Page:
some old pictures I took: Replacements
Picking a Replacements album post-Bob Stinson is probably sacrilege to many hardcore Mats fans, but "Pleased To Meet Me" is my favorite. A ton of live boots for the Mats can be found here: http://replacementslivearchive. angelfirenm.info What is that "Pleased To Meet Me Sessions". As is the case with any impassioned faith-based group, opinion amongst ardent Replacements fans regarding what constitutes their best work.
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Sound & Vision Thing: The Replacements - Pleased To Meet Me
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In addition, your user name will be viewable by other users, along with a profile picture if you have chosen to upload one. They were a band that influenced grunge and the emerging "alternative" sound as it came alive in the early 90's. I never understood the concept of a band or a song getting mainstream radio play being called alternative. They were making music that college kids and misfit teenagers alike, who were sick of hearing the overproduced and over exposed synth rock of New Wave and the bloated excess of popular rock, wanted to hear.
It was real and much of it was raw. The Replacements were a band that started out worshipping punk hero's like Black Flag and the New York Dolls, but wound up moving towards the pop sensibility of say The Box Tops or the Stones at their ragged best. At times, it seems that their fans, record label, and media wanted them to be famous more than they did. The self sabotage is great rock n roll history and diving into " All Over But The Shouting " by Jim Walsh explains some of it quite well.
Showing up to gigs drunk and playing horribly when the "suits" were there to see them, and then showing up the next night and tearing the roof off.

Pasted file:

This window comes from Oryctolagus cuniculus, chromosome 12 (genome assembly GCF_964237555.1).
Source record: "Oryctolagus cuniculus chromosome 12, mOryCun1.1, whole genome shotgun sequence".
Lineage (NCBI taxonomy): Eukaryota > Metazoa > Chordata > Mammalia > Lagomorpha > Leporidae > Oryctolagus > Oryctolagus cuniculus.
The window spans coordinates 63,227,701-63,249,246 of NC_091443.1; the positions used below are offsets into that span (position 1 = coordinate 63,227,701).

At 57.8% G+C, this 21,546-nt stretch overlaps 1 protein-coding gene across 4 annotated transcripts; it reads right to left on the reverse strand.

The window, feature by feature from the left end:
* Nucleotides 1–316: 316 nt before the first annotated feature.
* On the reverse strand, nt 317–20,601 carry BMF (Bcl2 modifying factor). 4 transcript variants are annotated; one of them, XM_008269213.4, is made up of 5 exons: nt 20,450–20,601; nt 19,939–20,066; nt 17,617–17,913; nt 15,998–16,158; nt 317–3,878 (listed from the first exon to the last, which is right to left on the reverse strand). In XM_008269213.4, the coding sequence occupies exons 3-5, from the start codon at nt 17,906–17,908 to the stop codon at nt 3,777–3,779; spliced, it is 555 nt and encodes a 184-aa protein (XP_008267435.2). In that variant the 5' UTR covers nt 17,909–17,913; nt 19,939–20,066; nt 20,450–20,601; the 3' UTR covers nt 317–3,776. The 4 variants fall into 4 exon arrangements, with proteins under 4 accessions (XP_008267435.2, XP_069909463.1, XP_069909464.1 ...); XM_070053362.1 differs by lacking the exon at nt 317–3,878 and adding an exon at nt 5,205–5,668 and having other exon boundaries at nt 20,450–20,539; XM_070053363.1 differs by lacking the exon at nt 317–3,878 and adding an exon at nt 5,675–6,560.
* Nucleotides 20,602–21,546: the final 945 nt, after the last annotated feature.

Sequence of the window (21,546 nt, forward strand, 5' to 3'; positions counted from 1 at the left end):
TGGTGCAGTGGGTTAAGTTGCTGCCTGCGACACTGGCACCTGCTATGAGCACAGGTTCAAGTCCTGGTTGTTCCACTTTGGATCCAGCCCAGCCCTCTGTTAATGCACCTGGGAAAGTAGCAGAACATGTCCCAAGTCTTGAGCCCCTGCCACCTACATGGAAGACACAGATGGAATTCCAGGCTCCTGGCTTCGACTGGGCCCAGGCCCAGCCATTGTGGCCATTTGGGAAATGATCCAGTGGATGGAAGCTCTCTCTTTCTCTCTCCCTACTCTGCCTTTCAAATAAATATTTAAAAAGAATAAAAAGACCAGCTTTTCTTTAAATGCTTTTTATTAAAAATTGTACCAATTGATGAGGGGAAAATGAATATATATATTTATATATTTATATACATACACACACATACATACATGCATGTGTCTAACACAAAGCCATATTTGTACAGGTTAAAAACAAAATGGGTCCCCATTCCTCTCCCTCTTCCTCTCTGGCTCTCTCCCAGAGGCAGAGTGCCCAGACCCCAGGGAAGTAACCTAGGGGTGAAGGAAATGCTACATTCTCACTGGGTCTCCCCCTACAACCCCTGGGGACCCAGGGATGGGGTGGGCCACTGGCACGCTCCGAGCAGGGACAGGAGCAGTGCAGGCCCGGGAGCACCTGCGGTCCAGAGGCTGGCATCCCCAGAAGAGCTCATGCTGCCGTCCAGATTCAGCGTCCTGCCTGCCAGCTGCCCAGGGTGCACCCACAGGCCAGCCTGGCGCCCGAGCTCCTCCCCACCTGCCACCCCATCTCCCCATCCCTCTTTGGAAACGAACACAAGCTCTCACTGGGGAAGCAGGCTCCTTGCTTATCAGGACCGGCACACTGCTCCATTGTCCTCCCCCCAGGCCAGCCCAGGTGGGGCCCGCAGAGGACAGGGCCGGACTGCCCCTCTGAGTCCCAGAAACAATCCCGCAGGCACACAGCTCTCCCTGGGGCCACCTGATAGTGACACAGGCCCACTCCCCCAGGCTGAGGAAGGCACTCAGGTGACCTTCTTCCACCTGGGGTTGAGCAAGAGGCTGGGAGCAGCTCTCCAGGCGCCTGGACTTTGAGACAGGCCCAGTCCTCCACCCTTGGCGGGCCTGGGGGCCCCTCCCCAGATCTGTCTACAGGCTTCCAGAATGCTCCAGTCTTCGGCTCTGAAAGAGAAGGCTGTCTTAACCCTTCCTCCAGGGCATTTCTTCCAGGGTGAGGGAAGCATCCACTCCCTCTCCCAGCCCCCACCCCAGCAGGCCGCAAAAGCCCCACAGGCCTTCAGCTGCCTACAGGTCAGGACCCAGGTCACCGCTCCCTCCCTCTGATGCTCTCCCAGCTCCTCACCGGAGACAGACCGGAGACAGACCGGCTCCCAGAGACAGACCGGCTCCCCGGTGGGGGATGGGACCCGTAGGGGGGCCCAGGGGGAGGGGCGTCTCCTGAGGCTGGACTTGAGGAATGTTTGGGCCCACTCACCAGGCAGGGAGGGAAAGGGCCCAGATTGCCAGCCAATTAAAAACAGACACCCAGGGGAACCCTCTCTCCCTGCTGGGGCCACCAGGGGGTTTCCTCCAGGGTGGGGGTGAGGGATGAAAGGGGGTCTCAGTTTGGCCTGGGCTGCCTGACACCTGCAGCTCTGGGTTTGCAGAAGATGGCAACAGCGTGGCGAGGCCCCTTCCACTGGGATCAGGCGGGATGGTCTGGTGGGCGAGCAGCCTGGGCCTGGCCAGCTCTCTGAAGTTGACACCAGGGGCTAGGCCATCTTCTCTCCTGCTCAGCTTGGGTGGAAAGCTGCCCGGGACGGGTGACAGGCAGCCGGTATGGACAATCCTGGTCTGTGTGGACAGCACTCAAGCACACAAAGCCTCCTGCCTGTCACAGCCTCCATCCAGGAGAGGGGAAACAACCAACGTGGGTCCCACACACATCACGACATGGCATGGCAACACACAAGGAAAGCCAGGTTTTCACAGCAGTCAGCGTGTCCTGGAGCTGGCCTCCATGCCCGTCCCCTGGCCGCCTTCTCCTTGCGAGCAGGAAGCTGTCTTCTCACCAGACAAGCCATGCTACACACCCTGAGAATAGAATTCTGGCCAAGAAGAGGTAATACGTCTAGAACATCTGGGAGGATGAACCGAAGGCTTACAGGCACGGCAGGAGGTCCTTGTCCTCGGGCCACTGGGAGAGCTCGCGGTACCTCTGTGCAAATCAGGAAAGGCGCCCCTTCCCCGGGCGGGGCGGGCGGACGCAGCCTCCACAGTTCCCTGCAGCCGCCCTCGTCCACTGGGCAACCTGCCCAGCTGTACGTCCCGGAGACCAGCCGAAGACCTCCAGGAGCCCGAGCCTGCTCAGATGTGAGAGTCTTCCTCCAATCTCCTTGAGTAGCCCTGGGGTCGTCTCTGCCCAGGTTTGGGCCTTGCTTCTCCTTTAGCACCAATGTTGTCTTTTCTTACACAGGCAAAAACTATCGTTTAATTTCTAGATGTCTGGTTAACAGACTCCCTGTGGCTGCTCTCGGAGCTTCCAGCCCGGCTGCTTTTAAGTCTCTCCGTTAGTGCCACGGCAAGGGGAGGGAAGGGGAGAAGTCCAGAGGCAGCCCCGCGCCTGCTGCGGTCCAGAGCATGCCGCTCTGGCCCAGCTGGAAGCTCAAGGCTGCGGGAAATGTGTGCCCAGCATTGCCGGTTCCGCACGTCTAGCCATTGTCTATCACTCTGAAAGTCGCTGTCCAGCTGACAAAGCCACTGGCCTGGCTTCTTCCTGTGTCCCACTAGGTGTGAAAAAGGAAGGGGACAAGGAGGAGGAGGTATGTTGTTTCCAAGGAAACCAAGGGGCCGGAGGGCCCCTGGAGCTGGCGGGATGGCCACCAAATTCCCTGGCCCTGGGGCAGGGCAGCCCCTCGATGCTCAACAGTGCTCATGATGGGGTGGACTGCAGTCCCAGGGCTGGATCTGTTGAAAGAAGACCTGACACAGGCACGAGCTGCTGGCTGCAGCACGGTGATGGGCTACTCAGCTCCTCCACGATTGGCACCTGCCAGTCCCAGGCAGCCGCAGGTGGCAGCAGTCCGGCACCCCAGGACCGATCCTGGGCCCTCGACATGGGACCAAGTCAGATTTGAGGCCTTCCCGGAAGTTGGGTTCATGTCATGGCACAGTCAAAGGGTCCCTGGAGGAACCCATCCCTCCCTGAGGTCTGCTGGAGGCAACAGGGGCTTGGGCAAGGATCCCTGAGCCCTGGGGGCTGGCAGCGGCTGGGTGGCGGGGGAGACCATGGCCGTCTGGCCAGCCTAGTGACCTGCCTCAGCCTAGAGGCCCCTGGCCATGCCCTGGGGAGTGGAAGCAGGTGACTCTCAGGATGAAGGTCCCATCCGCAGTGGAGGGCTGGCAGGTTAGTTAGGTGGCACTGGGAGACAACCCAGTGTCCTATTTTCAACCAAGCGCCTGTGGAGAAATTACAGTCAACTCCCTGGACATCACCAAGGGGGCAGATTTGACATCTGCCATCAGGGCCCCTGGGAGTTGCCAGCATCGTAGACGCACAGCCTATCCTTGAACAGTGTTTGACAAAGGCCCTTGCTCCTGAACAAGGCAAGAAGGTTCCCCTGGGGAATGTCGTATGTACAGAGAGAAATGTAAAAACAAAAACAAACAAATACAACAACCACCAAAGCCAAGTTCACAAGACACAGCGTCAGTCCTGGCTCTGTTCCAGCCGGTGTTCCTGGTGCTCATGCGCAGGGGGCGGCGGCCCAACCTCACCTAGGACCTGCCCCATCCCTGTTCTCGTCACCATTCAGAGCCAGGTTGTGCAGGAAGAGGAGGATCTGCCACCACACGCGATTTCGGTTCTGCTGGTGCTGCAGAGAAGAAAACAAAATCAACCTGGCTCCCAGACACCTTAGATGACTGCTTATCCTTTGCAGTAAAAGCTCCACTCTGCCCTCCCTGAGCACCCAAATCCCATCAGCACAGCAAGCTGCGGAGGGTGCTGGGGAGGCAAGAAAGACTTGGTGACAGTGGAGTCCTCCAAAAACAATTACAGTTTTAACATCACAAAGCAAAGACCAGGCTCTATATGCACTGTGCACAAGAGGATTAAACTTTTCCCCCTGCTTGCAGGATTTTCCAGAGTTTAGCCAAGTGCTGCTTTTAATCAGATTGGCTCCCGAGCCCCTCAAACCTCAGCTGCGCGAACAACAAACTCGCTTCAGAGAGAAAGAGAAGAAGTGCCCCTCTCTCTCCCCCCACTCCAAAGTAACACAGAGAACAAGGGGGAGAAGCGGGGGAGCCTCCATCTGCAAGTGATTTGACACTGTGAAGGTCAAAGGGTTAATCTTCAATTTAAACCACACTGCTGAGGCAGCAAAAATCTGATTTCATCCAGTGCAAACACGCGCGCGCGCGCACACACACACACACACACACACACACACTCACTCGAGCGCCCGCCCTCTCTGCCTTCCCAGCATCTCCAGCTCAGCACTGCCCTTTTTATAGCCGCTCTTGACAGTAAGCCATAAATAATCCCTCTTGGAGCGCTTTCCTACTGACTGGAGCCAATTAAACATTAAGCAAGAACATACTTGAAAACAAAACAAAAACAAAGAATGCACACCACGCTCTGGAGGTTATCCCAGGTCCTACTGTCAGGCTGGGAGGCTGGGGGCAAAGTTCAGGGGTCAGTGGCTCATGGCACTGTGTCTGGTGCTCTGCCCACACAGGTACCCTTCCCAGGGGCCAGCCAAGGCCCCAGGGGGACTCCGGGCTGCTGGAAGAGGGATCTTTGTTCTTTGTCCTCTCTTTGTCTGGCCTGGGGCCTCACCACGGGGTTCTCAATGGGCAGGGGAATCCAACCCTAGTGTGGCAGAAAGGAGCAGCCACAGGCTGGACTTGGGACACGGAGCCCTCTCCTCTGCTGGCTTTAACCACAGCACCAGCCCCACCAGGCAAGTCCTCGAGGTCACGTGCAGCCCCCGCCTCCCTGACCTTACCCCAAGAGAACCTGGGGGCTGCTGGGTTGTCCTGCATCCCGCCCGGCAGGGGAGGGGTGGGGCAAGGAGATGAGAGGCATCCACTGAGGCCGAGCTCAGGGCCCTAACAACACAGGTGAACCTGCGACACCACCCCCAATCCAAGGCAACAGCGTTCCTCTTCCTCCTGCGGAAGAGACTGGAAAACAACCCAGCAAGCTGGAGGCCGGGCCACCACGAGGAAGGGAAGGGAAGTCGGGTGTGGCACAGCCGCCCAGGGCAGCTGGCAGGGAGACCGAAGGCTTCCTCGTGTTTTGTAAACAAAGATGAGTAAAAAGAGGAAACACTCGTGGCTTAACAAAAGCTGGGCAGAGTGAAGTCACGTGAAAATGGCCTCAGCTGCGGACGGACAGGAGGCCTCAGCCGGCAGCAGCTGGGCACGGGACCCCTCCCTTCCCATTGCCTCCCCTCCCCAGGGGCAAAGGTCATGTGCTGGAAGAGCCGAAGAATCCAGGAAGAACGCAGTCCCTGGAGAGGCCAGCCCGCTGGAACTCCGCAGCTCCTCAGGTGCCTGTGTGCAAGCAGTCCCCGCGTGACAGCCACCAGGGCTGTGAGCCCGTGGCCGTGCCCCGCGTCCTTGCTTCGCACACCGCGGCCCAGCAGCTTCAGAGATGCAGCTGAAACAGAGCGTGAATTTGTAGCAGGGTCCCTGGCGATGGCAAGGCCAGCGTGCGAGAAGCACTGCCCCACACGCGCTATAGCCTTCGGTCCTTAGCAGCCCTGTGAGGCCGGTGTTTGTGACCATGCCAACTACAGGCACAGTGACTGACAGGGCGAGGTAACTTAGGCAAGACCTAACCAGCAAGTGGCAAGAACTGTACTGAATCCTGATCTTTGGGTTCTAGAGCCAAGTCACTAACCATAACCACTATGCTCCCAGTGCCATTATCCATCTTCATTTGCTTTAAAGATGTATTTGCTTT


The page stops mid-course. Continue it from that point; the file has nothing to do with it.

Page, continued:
It was who they were. They never seemed comfortable getting attention. They didn't understand how to deal with it. Perhaps the pressures of fame chasing them hastened their death as a band. Perhaps it was inevitable either way.
That's history now though and their body of work is a progression that is interesting when viewed from the distance of time.the replacements-pleased to meet me promo interview
I could write thousands of words about The Replacements, but I wouldn't be saying anything that hasn't been said before, so I'm going to review my favorite record by The Replacements; Pleased To Meet Me. If you are still with me, then you probably either care about The Replacements or want to learn more No matter why you are still reading, thanks for sticking around.
PTMM, as I will refer to the album from here on out, was the band's second major label record, after having put out four albums on the smaller, Minneapolis based label called Twin Tone Records. Many people consider the album Tim as their masterpiece, and with the music on that record it's hard to disagree. It was their major label debut and had several songs "Bastards Of Young", "Hold My Life", and "Left Of The Dial", that proved to be anthems for many young music lovers who were coming to grips with moving out of their teenage years at a time when everything from fashion to music seemed hollow or to have a dollar sign on it, including their rock n roll heroes.